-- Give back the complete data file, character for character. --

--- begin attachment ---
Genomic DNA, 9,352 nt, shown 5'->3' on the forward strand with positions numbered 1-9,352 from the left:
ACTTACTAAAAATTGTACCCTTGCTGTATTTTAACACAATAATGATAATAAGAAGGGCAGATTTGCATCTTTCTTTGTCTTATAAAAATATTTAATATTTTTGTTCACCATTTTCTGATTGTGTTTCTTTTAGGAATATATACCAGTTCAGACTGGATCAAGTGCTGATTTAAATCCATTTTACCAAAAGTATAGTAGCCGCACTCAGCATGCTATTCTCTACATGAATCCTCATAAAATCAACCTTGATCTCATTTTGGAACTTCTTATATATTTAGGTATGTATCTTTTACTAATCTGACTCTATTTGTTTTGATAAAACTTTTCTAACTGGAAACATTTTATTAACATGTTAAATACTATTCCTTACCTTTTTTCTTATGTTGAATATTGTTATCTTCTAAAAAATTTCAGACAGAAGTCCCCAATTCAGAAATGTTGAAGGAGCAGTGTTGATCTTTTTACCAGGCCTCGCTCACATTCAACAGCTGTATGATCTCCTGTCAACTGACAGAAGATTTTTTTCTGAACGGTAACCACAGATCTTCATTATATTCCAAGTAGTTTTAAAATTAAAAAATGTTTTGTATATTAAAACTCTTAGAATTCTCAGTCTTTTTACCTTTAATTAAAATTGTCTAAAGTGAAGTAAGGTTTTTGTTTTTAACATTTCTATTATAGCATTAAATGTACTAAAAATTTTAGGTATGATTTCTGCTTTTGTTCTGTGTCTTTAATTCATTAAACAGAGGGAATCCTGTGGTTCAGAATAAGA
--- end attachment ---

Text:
Genomic DNA, 9,352 nt, shown 5'->3' on the forward strand with positions numbered 1-9,352 from the left:
ACTTACTAAAAATTGTACCCTTGCTGTATTTTAACACAATAATGATAATAAGAAGGGCAGATTTGCATCTTTCTTTGTCTTATAAAAATATTTAATATTTTTGTTCACCATTTTCTGATTGTGTTTCTTTTAGGAATATATACCAGTTCAGACTGGATCAAGTGCTGATTTAAATCCATTTTACCAAAAGTATAGTAGCCGCACTCAGCATGCTATTCTCTACATGAATCCTCATAAAATCAACCTTGATCTCATTTTGGAACTTCTTATATATTTAGGTATGTATCTTTTACTAATCTGACTCTATTTGTTTTGATAAAACTTTTCTAACTGGAAACATTTTATTAACATGTTAAATACTATTCCTTACCTTTTTTCTTATGTTGAATATTGTTATCTTCTAAAAAATTTCAGACAGAAGTCCCCAATTCAGAAATGTTGAAGGAGCAGTGTTGATCTTTTTACCAGGCCTCGCTCACATTCAACAGCTGTATGATCTCCTGTCAACTGACAGAAGATTTTTTTCTGAACGGTAACCACAGATCTTCATTATATTCCAAGTAGTTTTAAAATTAAAAAATGTTTTGTATATTAAAACTCTTAGAATTCTCAGTCTTTTTACCTTTAATTAAAATTGTCTAAAGTGAAGTAAGGTTTTTGTTTTTAACATTTCTATTATAGCATTAAATGTACTAAAAATTTTAGGTATGATTTCTGCTTTTGTTCTGTGTCTTTAATTCATTAAACAGAGGGAATCCTGTGGTTCAGAATAAGA